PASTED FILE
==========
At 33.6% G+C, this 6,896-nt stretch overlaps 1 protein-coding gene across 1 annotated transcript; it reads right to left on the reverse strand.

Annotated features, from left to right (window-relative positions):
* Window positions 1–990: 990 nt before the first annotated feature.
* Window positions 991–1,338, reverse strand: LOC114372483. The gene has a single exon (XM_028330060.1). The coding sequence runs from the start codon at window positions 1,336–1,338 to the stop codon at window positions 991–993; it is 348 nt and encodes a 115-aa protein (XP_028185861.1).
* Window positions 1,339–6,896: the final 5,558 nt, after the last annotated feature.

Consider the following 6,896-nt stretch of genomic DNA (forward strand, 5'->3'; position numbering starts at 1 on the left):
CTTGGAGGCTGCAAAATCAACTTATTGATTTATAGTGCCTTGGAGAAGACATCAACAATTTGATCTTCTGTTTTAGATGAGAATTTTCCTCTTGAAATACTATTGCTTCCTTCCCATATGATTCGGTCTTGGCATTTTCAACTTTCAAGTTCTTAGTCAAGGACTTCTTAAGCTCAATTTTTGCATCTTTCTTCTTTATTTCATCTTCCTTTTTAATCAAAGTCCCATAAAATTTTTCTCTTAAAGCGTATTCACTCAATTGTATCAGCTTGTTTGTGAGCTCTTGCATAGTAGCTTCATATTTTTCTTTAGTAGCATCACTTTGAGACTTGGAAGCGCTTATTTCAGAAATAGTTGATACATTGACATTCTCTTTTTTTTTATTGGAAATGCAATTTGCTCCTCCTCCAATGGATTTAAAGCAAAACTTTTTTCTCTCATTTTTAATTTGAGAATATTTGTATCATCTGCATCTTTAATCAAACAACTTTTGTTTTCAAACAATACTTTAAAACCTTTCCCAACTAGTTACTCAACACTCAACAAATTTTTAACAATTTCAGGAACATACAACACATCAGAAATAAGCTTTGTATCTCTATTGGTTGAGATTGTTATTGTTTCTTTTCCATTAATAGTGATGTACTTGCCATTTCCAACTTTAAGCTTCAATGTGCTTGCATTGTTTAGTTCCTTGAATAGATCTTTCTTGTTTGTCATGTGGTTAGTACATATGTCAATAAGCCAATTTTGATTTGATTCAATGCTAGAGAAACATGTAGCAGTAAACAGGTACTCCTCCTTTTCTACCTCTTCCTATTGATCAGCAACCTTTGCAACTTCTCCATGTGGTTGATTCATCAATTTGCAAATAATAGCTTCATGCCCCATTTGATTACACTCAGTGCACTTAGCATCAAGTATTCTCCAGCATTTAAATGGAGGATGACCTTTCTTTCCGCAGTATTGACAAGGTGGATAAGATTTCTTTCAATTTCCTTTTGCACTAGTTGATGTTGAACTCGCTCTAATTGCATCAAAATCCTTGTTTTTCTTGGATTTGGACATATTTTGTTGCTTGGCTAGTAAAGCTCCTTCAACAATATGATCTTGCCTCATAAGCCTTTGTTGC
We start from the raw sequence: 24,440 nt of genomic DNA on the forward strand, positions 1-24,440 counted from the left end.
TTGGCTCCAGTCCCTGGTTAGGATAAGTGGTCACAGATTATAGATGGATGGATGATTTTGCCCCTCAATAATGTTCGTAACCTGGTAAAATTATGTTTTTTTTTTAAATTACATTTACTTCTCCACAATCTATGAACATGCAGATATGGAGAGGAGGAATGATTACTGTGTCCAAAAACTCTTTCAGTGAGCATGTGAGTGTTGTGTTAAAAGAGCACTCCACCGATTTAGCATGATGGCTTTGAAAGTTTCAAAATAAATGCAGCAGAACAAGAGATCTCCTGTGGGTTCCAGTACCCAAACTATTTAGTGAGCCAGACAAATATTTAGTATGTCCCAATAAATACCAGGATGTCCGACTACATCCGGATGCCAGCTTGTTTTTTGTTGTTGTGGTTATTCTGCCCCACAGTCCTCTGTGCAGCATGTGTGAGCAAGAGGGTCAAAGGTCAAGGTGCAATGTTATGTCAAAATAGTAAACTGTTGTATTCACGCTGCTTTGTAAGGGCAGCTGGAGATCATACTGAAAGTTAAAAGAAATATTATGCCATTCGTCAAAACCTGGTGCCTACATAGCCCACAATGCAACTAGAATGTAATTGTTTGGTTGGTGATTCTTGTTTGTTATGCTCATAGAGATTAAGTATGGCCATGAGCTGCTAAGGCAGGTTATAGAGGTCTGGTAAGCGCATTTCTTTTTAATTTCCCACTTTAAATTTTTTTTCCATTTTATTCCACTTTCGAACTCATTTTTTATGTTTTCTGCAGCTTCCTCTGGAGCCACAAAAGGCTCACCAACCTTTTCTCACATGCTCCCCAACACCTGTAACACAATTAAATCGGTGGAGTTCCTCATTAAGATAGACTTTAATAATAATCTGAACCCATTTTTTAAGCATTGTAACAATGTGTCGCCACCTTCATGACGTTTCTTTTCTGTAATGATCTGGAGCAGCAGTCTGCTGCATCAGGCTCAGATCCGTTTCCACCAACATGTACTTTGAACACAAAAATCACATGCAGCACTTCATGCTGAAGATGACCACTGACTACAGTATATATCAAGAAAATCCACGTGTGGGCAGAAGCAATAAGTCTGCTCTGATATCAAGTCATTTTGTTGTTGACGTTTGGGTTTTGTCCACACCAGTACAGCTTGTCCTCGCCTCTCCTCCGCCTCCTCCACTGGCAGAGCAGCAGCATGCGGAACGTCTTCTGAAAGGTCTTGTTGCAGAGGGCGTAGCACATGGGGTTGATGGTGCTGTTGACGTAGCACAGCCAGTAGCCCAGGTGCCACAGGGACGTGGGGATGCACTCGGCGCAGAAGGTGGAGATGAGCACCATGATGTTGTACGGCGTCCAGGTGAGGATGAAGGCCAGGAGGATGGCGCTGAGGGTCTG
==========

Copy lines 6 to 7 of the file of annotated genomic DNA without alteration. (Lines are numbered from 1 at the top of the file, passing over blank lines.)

Consider the following 6,896-nt stretch of genomic DNA (forward strand, 5'->3'; position numbering starts at 1 on the left):
CTTGGAGGCTGCAAAATCAACTTATTGATTTATAGTGCCTTGGAGAAGACATCAACAATTTGATCTTCTGTTTTAGATGAGAATTTTCCTCTTGAAATACTATTGCTTCCTTCCCATATGATTCGGTCTTGGCATTTTCAACTTTCAAGTTCTTAGTCAAGGACTTCTTAAGCTCAATTTTTGCATCTTTCTTCTTTATTTCATCTTCCTTTTTAATCAAAGTCCCATAAAATTTTTCTCTTAAAGCGTATTCACTCAATTGTATCAGCTTGTTTGTGAGCTCTTGCATAGTAGCTTCATATTTTTCTTTAGTAGCATCACTTTGAGACTTGGAAGCGCTTATTTCAGAAATAGTTGATACATTGACATTCTCTTTTTTTTTATTGGAAATGCAATTTGCTCCTCCTCCAATGGATTTAAAGCAAAACTTTTTTCTCTCATTTTTAATTTGAGAATATTTGTATCATCTGCATCTTTAATCAAACAACTTTTGTTTTCAAACAATACTTTAAAACCTTTCCCAACTAGTTACTCAACACTCAACAAATTTTTAACAATTTCAGGAACATACAACACATCAGAAATAAGCTTTGTATCTCTATTGGTTGAGATTGTTATTGTTTCTTTTCCATTAATAGTGATGTACTTGCCATTTCCAACTTTAAGCTTCAATGTGCTTGCATTGTTTAGTTCCTTGAATAGATCTTTCTTGTTTGTCATGTGGTTAGTACATATGTCAATAAGCCAATTTTGATTTGATTCAATGCTAGAGAAACATGTAGCAGTAAACAGGTACTCCTCCTTTTCTACCTCTTCCTATTGATCAGCAACCTTTGCAACTTCTCCATGTGGTTGATTCATCAATTTGCAAATAATAGCTTCATGCCCCATTTGATTACACTCAGTGCACTTAGCATCAAGTATTCTCCAGCATTTAAATGGAGGATGACCTTTCTTTCCGCAGTATTGACAAGGTGGATAAGATTTCTTTCAATTTCCTTTTGCACTAGTTGATGTTGAACTCGCTCTAATTGCATCAAAATCCTTGTTTTTCTTGGATTTGGACATATTTTGTTGCTTGGCTAGTAAAGCTCCTTCAACAATATGATCTTGCCTCATAAGCCTTTGTTGC